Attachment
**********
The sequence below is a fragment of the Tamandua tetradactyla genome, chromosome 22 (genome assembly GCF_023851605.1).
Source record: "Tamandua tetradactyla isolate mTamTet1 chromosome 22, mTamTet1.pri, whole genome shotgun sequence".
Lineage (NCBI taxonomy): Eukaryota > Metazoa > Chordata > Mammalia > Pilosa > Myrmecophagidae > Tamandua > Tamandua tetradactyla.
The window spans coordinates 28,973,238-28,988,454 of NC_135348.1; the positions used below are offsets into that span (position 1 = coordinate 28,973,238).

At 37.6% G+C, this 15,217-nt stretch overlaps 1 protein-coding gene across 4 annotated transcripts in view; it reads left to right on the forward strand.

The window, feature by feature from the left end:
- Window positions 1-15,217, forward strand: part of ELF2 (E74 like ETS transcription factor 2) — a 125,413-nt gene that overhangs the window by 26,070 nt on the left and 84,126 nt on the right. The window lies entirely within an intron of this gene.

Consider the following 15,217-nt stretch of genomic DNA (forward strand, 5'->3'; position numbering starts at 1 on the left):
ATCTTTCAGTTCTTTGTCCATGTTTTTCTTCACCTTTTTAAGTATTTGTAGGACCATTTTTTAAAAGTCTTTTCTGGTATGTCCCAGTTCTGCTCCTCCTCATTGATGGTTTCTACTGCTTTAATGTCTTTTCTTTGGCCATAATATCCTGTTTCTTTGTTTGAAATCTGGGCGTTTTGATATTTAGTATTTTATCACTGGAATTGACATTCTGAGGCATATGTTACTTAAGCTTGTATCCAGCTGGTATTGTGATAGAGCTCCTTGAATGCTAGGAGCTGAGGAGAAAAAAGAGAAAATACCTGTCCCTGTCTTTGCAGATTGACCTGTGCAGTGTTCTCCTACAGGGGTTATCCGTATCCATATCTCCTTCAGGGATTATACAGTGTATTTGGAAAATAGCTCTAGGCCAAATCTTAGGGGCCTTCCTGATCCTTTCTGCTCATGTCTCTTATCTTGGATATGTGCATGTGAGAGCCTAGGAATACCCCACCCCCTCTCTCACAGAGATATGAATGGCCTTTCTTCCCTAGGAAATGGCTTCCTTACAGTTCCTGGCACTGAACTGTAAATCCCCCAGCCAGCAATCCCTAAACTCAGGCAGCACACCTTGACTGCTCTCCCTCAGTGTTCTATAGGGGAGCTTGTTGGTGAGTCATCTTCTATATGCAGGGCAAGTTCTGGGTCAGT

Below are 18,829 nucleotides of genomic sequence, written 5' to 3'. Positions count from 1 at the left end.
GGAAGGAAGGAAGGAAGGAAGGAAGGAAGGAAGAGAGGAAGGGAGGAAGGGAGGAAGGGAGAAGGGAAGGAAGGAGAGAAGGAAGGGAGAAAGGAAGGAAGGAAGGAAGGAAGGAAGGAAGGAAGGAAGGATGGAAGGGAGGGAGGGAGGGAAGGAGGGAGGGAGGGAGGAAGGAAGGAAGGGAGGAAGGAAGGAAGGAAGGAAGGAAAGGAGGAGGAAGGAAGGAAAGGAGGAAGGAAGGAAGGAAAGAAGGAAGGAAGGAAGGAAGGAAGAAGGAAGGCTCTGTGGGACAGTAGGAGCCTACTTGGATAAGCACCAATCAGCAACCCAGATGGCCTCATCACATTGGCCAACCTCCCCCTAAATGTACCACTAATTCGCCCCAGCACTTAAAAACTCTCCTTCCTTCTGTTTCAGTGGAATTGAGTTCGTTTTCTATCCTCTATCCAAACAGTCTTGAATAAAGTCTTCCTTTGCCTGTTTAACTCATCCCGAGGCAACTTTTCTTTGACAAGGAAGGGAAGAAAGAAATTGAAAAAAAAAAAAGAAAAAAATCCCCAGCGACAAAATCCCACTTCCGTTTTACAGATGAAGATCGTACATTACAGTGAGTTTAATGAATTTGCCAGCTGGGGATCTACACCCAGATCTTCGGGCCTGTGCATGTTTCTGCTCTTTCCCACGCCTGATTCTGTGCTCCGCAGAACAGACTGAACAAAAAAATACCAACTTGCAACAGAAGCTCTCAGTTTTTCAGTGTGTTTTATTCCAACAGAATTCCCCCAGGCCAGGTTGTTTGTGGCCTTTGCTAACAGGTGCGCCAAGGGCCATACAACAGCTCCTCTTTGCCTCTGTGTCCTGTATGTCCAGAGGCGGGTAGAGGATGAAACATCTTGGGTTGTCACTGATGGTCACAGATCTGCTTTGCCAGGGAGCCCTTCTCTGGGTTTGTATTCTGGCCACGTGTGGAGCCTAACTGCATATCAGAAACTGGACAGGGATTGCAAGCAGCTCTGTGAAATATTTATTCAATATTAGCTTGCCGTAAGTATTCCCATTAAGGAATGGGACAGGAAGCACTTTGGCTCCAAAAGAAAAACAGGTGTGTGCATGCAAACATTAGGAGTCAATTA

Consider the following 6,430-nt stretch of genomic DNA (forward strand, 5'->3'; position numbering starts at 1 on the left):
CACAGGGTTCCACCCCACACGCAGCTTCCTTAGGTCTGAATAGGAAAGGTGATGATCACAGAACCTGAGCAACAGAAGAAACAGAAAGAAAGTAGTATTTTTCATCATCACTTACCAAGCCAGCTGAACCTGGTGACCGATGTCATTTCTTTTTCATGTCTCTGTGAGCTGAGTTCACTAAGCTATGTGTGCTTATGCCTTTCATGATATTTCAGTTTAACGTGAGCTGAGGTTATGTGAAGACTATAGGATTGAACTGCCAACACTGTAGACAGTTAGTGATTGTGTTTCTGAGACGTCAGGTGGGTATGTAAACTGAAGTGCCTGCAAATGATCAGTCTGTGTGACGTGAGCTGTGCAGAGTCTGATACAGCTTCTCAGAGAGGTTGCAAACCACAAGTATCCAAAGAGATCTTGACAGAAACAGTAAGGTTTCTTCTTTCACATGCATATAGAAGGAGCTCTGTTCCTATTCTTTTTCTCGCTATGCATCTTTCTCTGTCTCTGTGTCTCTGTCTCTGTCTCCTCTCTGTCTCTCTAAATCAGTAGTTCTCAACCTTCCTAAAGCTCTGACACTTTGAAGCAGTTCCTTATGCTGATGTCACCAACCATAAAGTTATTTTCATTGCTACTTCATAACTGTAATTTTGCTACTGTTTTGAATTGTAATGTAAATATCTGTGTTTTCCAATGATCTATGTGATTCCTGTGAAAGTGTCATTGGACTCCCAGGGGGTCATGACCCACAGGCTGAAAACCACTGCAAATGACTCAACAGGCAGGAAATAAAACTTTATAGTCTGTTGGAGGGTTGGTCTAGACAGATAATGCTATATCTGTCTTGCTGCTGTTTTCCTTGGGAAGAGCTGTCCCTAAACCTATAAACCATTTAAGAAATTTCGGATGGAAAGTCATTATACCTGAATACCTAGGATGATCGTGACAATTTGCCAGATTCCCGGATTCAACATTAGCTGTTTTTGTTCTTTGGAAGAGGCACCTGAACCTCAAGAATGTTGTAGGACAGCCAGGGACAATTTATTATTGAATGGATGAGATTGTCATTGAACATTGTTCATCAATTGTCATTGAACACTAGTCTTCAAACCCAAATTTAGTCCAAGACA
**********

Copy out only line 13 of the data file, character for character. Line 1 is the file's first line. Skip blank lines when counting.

CACAGGGTTCCACCCCACACGCAGCTTCCTTAGGTCTGAATAGGAAAGGTGATGATCACAGAACCTGAGCAACAGAAGAAACAGAAAGAAAGTAGTATTTTTCATCATCACTTACCAAGCCAGCTGAACCTGGTGACCGATGTCATTTCTTTTTCATGTCTCTGTGAGCTGAGTTCACTAAGCTATGTGTGCTTATGCCTTTCATGATATTTCAGTTTAACGTGAGCTGAGGTTATGTGAAGACTATAGGATTGAACTGCCAACACTGTAGACAGTTAGTGATTGTGTTTCTGAGACGTCAGGTGGGTATGTAAACTGAAGTGCCTGCAAATGATCAGTCTGTGTGACGTGAGCTGTGCAGAGTCTGATACAGCTTCTCAGAGAGGTTGCAAACCACAAGTATCCAAAGAGATCTTGACAGAAACAGTAAGGTTTCTTCTTTCACATGCATATAGAAGGAGCTCTGTTCCTATTCTTTTTCTCGCTATGCATCTTTCTCTGTCTCTGTGTCTCTGTCTCTGTCTCCTCTCTGTCTCTCTAAATCAGTAGTTCTCAACCTTCCTAAAGCTCTGACACTTTGAAGCAGTTCCTTATGCTGATGTCACCAACCATAAAGTTATTTTCATTGCTACTTCATAACTGTAATTTTGCTACTGTTTTGAATTGTAATGTAAATATCTGTGTTTTCCAATGATCTATGTGATTCCTGTGAAAGTGTCATTGGACTCCCAGGGGGTCATGACCCACAGGCTGAAAACCACTGCAAATGACTCAACAGGCAGGAAATAAAACTTTATAGTCTGTTGGAGGGTTGGTCTAGACAGATAATGCTATATCTGTCTTGCTGCTGTTTTCCTTGGGAAGAGCTGTCCCTAAACCTATAAACCATTTAAGAAATTTCGGATGGAAAGTCATTATACCTGAATACCTAGGATGATCGTGACAATTTGCCAGATTCCCGGATTCAACATTAGCTGTTTTTGTTCTTTGGAAGAGGCACCTGAACCTCAAGAATGTTGTAGGACAGCCAGGGACAATTTATTATTGAATGGATGAGATTGTCATTGAACATTGTTCATCAATTGTCATTGAACACTAGTCTTCAAACCCAAATTTAGTCCAAGACA